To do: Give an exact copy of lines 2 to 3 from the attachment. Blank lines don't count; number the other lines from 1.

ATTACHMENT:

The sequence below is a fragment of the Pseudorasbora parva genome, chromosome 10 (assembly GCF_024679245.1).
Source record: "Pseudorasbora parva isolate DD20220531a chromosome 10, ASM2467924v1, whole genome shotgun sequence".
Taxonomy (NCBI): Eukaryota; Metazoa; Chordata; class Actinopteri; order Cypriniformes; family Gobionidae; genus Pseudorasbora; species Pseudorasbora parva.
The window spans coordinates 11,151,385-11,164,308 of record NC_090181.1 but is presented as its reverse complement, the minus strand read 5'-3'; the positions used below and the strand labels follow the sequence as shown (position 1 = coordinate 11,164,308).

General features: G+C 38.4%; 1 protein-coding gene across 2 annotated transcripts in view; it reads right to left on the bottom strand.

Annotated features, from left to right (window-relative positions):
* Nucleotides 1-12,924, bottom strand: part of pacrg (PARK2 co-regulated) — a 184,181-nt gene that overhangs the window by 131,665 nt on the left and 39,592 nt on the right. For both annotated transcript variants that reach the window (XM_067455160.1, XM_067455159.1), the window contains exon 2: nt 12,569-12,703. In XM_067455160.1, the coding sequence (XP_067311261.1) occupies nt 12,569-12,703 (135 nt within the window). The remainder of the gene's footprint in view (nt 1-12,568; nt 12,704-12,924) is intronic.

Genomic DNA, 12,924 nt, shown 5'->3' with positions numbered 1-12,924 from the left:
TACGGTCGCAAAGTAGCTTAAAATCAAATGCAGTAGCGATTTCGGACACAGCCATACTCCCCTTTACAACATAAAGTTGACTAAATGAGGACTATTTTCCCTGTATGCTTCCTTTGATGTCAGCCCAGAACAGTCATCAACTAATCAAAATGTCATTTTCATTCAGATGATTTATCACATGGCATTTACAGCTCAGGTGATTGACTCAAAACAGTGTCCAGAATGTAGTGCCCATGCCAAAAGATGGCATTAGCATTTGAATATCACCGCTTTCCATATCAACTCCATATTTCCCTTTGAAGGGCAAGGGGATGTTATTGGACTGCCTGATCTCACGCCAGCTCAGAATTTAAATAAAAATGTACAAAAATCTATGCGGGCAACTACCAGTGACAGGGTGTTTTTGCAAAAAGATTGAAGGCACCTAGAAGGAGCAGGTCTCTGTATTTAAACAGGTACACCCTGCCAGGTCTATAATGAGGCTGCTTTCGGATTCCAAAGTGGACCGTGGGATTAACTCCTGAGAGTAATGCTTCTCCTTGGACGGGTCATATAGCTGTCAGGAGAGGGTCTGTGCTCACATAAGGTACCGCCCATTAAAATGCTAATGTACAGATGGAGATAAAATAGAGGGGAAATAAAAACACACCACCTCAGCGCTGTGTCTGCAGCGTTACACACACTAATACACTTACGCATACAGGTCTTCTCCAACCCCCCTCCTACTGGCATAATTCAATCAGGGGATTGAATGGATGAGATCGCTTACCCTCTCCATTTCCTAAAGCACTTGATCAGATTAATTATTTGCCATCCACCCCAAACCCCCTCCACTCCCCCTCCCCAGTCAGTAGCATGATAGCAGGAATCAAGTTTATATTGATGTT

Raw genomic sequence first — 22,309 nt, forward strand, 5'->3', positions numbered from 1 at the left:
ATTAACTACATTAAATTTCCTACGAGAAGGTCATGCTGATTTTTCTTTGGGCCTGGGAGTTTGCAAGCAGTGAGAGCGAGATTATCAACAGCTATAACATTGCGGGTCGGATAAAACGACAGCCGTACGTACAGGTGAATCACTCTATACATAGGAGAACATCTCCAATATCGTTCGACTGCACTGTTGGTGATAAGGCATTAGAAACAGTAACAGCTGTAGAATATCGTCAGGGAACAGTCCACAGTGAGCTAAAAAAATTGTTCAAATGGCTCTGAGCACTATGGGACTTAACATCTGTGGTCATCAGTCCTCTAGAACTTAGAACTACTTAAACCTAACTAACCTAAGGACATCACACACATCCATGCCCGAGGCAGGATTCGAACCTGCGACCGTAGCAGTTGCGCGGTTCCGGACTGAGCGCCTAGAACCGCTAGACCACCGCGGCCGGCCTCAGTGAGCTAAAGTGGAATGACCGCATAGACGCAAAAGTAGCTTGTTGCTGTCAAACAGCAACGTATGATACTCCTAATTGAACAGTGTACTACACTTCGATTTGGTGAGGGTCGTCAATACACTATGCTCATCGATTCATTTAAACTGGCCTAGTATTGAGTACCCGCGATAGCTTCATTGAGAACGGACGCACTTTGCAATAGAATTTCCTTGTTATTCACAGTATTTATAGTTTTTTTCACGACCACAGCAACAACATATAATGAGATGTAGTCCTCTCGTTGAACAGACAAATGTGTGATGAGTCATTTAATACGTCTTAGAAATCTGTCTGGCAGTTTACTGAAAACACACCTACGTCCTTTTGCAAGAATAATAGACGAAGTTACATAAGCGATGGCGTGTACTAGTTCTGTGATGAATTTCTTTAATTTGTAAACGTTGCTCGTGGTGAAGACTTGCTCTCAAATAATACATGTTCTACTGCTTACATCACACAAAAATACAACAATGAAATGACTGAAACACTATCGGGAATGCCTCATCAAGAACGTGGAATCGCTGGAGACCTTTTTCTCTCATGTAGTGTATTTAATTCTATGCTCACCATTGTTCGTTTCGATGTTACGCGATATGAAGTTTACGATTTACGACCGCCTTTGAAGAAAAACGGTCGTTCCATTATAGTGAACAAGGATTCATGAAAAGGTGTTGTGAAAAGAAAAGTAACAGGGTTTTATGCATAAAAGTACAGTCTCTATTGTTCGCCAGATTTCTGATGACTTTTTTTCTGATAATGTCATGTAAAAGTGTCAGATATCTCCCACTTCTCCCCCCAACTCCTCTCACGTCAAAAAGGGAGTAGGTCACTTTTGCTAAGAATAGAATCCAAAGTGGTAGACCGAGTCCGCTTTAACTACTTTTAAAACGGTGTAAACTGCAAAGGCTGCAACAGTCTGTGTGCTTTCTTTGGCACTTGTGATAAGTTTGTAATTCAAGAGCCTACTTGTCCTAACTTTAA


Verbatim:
Source record: "Pseudorasbora parva isolate DD20220531a chromosome 10, ASM2467924v1, whole genome shotgun sequence".
Taxonomy (NCBI): Eukaryota; Metazoa; Chordata; class Actinopteri; order Cypriniformes; family Gobionidae; genus Pseudorasbora; species Pseudorasbora parva.